THE BANKRUPTCY ABUSE PREVENTION AND CONSUMER PROTECTION ACT (BAPCPA) OF 2005
The new bankruptcy law establishes stricter criteria for filing Chapter 7 bankruptcy cases. A debt can typically be discharged in a Chapter 7 bankruptcy case if it is unsecured, which means there is no property securing the debt. Unsecured debts include, but are not limited to, credit card debt, medical bills and most personal loans. A Chapter 13 bankruptcy case involves a three to five year repayment plan. To qualify for Chapter 13 bankruptcy, you must have a regular source of income, have enough disposable income, and your debts may not exceed a certain amount.
The new bankruptcy law created an income-based test for measuring a debtor’s ability to repay debts. Under the means test, debtors with insufficient income in proportion to their debts can still file a Chapter 7 bankruptcy, which erases your unsecured debts entirely under most circumstances. The means test compares the debtors excess monthly income to the amount of unsecured debt to determine how much a debtor could repay to creditors in a Chapter 13 bankruptcy. Because this calculation is hypothetical and does not necessarily reflect the debtors true financial condition, a debtor who appears to be able to repay the minimum portion of his debts but who, in reality, cannot, may be permitted to file under Chapter 7 bankruptcy. Unfortunately, the means test is more complicated than we can explain well here.
The new bankruptcy law requires every debtor filing for protection under Chapter 7 bankruptcy or Chapter 13 bankruptcy of the U.S. Bankruptcy Code to take a credit counseling course before filing and a financial management course after filing. These courses are set up for you in our law office and may be taken online or by phone. The credit counseling course takes approximately 1-hour to complete and the financial management course takes at least 2-hours to complete.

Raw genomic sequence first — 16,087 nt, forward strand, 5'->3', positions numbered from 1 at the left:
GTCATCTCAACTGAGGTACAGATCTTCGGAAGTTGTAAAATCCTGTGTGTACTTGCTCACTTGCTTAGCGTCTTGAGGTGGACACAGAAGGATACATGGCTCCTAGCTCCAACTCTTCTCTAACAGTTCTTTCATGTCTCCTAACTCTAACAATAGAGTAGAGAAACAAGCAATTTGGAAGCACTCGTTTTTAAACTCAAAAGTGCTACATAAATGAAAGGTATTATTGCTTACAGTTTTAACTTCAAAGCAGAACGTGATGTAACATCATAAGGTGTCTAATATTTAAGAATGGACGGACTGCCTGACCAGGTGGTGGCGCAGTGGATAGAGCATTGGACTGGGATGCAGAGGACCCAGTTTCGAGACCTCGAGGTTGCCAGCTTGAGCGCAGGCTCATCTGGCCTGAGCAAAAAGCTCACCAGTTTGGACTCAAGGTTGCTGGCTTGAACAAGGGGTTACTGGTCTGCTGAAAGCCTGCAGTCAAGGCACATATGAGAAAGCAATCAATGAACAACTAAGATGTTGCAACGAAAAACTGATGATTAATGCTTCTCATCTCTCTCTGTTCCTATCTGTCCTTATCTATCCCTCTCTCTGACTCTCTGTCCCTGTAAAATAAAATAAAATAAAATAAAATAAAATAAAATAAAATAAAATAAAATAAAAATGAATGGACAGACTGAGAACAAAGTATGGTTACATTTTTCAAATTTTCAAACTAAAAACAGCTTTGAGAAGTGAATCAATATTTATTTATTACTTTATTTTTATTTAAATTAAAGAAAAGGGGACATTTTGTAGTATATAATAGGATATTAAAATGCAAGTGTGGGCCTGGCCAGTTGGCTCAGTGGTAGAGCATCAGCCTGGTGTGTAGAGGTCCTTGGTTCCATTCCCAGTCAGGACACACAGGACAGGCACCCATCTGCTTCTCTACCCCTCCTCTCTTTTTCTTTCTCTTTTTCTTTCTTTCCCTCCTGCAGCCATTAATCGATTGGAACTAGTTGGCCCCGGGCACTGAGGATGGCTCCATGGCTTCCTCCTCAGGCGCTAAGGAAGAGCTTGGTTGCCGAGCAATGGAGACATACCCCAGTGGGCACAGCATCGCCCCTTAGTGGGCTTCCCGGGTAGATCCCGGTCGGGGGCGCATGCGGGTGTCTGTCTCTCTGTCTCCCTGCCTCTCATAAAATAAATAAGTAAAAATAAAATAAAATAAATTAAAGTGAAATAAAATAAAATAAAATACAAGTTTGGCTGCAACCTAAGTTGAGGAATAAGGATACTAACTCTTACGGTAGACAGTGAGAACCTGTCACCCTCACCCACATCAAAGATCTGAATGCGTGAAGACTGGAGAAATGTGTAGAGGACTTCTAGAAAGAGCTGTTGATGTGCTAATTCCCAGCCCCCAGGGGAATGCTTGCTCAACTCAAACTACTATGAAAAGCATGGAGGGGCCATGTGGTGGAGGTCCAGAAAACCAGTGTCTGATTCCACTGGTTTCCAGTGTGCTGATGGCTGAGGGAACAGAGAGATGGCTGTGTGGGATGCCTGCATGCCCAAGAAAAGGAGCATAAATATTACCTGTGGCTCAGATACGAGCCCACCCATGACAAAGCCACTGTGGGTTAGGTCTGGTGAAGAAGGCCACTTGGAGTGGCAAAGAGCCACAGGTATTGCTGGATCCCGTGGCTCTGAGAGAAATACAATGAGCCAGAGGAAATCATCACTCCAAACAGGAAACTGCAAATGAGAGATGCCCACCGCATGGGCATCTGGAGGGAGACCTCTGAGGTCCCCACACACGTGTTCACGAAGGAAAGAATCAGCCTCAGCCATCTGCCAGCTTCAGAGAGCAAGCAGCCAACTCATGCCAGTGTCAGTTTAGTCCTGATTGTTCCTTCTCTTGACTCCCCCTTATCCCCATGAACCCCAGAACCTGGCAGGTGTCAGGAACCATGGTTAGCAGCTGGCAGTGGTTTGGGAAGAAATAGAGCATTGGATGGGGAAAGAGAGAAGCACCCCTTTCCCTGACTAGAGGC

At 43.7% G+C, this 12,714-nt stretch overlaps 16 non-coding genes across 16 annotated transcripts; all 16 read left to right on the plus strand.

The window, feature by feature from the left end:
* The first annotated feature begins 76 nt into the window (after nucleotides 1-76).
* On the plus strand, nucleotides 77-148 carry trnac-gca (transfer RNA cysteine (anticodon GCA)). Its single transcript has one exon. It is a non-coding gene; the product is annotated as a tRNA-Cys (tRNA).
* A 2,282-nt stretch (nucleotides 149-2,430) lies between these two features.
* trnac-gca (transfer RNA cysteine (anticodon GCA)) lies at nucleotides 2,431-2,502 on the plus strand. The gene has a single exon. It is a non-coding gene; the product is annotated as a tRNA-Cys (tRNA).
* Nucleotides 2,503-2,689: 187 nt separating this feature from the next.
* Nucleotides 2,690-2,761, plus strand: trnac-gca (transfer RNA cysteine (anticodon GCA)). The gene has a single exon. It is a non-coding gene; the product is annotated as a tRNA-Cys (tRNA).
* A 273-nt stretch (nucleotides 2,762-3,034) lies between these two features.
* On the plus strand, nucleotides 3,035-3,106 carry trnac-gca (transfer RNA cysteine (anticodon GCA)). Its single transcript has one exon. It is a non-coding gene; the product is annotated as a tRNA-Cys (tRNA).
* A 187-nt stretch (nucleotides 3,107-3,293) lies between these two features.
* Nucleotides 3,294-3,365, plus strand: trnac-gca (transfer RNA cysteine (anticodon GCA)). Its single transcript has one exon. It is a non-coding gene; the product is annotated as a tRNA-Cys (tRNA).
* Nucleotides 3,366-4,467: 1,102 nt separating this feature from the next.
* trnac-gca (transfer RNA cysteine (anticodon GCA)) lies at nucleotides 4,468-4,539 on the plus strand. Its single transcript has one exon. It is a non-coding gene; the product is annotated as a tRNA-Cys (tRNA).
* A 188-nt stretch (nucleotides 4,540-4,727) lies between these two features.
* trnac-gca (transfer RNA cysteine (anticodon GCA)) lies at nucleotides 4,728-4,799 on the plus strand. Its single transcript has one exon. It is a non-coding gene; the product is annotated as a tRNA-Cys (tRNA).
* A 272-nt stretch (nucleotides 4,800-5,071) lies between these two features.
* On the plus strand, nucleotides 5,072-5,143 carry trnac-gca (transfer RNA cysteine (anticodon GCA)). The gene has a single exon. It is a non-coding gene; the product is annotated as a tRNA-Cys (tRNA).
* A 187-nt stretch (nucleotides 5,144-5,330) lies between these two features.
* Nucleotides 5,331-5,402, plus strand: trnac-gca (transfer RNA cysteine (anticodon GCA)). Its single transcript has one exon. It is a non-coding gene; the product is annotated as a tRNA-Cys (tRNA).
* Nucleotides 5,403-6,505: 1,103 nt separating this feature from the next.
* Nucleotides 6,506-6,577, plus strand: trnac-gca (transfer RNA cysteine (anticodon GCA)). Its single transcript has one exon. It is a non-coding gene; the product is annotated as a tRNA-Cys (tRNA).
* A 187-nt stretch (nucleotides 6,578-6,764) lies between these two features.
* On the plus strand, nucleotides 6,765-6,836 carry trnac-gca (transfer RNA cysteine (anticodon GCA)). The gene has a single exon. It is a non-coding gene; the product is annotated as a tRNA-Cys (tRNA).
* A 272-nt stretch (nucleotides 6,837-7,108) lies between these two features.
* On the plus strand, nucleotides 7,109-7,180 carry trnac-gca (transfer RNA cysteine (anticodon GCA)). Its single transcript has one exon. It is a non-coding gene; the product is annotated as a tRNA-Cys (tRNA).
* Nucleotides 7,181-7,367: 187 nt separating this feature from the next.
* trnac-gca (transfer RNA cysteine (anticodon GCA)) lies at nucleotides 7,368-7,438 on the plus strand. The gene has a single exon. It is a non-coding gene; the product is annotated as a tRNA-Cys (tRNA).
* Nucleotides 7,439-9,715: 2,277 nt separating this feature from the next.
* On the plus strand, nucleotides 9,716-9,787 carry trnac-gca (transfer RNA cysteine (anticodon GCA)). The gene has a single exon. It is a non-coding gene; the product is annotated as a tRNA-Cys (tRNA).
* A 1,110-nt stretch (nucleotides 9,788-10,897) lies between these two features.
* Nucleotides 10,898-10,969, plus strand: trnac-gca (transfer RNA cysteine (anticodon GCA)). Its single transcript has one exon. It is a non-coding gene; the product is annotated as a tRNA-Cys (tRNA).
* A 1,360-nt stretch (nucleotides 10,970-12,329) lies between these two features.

When you are filing a bankruptcy, it is critical to understand your legal rights. The attorneys at The Law Office of Donald E. Hood, PLLC personally meet with every client for the initial consultation to determine the appropriate course of action with FREE consultations and offer affordable payment plans.
The new bankruptcy law establishes stricter criteria for filing Ch. 7 bankruptcy cases. A debt can typically be discharged in a Ch. 7 case if it is unsecured, which means there is no property securing the debt.
Filing for bankruptcy is an important decision, and The Law Office of Donald E. Hood, PLLC wants to make sure that the type of bankruptcy protection that you choose is the right one for you.
You are entitled to keep a generous amount of your belongings when filing Ch. 7 bankruptcy. Texas law provides for high personal exemptions–items that are protected from seizure by your creditors.